By Joe Smillie
Peninsula Daily News
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“This just stinks,” Councilwoman Candace Pratt said Monday after reading bids that were in some cases double the cost estimated by city staff.
The council approved two contracts with Lakeside Industries of Port Angeles: one for $231,580 worth of pavement rehabilitation and one for $119,612 to bring sidewalks into compliance with the federal Americans With Disabilities Act.
Lakeside was the only firm to bid on either job.
“Once again, we have only one bidder,” Councilman Ted Miller said.
“I think we’re very fortunate that Lakeside Industries doesn’t take advantage of its near-monopoly to gouge us.”
Pratt, though, felt the city was being gouged for street repairs.
She voted against awarding Lakeside the pavement contract, noting the city could do more projects with the difference between Lakeside’s quote and the estimated cost.
“We’re pinching every penny, and this doesn’t look like we’re pinching the right pennies,” Pratt said.
George Peabody, manager of Lakeside’s Port Angeles branch, said asphalt and concrete prices are elevated because of the current high price of oil.
“You’ve seen the price of diesel and gas right now, haven’t you?” he asked. “It’s all petroleum-based.”
The firm’s bid, he said, was prepared without the knowledge it would be the only bidder for Sequim’s projects.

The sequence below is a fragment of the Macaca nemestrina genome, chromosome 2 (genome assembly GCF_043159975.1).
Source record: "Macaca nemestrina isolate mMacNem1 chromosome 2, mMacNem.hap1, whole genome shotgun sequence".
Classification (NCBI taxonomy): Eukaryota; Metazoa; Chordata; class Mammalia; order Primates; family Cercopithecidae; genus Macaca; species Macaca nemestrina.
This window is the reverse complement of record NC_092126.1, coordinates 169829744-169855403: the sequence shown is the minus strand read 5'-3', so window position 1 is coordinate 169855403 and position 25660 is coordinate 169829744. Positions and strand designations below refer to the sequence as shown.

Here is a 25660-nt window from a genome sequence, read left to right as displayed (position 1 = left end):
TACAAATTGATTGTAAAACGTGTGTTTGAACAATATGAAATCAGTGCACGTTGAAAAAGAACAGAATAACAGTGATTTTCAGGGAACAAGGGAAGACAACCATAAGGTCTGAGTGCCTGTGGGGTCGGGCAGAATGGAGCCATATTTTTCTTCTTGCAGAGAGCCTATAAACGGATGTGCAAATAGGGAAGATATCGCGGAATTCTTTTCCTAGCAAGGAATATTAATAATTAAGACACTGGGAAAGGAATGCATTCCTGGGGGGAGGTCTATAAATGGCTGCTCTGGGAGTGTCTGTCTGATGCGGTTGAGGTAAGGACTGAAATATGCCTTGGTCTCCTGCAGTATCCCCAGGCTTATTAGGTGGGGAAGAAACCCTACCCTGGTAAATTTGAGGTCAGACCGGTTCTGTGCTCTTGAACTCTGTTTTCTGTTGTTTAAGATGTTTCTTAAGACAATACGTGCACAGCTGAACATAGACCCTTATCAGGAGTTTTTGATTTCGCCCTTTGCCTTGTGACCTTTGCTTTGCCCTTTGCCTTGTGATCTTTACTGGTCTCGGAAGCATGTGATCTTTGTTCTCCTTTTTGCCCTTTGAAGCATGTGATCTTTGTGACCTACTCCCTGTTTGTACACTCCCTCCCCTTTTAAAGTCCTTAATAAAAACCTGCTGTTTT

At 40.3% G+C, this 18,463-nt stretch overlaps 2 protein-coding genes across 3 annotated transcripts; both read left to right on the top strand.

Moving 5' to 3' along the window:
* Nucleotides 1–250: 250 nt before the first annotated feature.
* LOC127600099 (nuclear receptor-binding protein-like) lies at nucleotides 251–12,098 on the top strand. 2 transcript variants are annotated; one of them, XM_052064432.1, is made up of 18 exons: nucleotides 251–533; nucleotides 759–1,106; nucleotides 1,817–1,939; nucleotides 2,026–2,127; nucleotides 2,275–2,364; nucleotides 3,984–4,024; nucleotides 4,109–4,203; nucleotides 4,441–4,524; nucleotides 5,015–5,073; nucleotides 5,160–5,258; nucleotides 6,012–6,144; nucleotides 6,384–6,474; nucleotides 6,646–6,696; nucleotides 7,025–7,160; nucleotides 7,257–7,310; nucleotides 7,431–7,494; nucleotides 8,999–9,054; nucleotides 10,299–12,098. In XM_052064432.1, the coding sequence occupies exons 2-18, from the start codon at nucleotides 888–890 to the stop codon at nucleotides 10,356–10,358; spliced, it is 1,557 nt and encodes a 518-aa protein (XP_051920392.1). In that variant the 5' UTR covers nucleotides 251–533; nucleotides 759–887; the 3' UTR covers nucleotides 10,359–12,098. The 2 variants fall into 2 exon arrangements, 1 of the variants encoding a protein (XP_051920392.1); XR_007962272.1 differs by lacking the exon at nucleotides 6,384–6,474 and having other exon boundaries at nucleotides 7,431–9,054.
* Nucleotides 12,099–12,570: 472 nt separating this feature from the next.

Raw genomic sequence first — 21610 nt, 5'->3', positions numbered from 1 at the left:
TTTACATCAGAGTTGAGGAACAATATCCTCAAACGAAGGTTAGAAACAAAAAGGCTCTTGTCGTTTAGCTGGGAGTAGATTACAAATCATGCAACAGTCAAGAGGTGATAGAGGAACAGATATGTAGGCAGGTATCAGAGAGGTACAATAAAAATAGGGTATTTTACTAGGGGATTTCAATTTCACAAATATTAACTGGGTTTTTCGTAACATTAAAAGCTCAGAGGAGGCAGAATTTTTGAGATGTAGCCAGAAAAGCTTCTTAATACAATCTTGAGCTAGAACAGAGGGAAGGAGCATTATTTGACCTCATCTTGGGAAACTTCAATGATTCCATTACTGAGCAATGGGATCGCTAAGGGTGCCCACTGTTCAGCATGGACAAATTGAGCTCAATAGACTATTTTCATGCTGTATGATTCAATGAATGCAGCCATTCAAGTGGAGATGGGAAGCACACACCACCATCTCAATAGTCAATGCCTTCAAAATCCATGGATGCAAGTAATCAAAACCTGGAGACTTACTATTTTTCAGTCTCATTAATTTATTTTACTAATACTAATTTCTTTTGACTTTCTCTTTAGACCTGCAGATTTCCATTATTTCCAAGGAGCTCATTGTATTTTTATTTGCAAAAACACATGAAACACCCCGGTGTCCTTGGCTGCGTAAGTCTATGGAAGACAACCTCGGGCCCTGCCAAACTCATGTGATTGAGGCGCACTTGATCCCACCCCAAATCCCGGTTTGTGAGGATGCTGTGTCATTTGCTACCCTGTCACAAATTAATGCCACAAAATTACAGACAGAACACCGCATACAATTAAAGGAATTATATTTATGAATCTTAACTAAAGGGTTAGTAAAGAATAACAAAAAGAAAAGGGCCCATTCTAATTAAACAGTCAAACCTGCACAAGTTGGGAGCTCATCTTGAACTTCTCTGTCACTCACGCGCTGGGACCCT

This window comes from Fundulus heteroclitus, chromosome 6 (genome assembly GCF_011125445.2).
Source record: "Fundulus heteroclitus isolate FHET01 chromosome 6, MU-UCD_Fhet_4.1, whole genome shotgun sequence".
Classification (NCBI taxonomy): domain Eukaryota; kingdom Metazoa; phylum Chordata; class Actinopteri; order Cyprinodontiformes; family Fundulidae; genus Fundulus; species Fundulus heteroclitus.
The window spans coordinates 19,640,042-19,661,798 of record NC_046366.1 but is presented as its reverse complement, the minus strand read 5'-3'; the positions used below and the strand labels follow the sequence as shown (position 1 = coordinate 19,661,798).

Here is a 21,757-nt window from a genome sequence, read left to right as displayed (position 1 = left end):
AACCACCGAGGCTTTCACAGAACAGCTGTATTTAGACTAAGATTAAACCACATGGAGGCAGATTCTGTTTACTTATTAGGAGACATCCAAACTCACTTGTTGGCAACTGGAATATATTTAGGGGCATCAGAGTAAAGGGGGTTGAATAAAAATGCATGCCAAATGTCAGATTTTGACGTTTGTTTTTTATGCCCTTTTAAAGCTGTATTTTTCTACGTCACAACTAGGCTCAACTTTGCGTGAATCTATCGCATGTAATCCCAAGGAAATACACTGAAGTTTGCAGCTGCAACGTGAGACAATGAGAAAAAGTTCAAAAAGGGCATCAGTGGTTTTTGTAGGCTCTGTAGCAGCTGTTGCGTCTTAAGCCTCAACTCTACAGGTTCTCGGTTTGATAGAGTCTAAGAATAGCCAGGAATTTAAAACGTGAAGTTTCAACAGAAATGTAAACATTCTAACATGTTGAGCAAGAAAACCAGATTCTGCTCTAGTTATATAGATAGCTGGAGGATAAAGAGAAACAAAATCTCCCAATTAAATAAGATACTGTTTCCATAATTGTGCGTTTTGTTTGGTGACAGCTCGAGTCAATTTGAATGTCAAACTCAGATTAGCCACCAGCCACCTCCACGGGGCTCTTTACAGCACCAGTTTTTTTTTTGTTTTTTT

“I just want to do the job. This is what I thought it cost,” Peabody said. “I can’t help it if nobody else bid the job.”
Bids over estimate
Bids on two parts of that project, bituminous surface treatments of West Prairie Street and West Maple Street, came in at $84,200 and $40,020, respectively.
Those two quotes were a combined $57,300 over the estimated costs of $49,200 for Prairie Street and $17,720 for Maple.
In addition to the work on Prairie and Maple streets, the pavement preservation plan calls for overlays of sections of South Third Avenue, $72,720, and West McCurdy Road, $34,640.
“I wish you’d just withdraw [the Prairie Street work] and put it out to bid again,” Pratt said.
“We could do another McCurdy with that difference.”
Councilwoman Genaveve Starr abstained from the vote, which passed with four affirmative votes from the rest of the council.
Starr said she would like to put off the work until next year, but since the maintenance needed to be done, she withheld her vote.
The sidewalk contract was unanimously approved.
It calls for $47,450 to install ADA-compliant driveways and ramps on sidewalks along Seventh Avenue from Washington Street to Spruce and $71,162 for ADA-compliant ramps on East Washington Street sidewalks between Dunlap Street and Brown Road.
Starr asked if the city should delay the work until next year, with the hopes of finding a better bidding climate.
City Engineer David Garlington said pushing work back a year would worsen the condition of those streets, meaning more costly repairs later, and deferred maintenance to other roads that could be repaired instead.
Garlington said the city has had a hard time getting more than one bidder for projects this year.
Garlington said most local firms are tied up working subcontracts on the state’s project to widen U.S. Highway 101 from two lanes to four between Shore and Kitchen-Dick roads.
Garlington also noted that Lakeside has a bidding advantage because it owns an asphalt plant.
County zoning laws, he said, are too cumbersome for new firms to build new competing plants.
“We have a problem — and it’s going to be a long-term problem,” Garlington said.
He was hopeful economic incentives would hold prices down in the future.
“If the answer is that the city doesn’t award contracts, that’s no good for the bidder, either,” he said.
Sequim-Dungeness Valley Editor Joe Smillie can be reached at 360-681-2390, ext. 5052, or at firstname.lastname@example.org.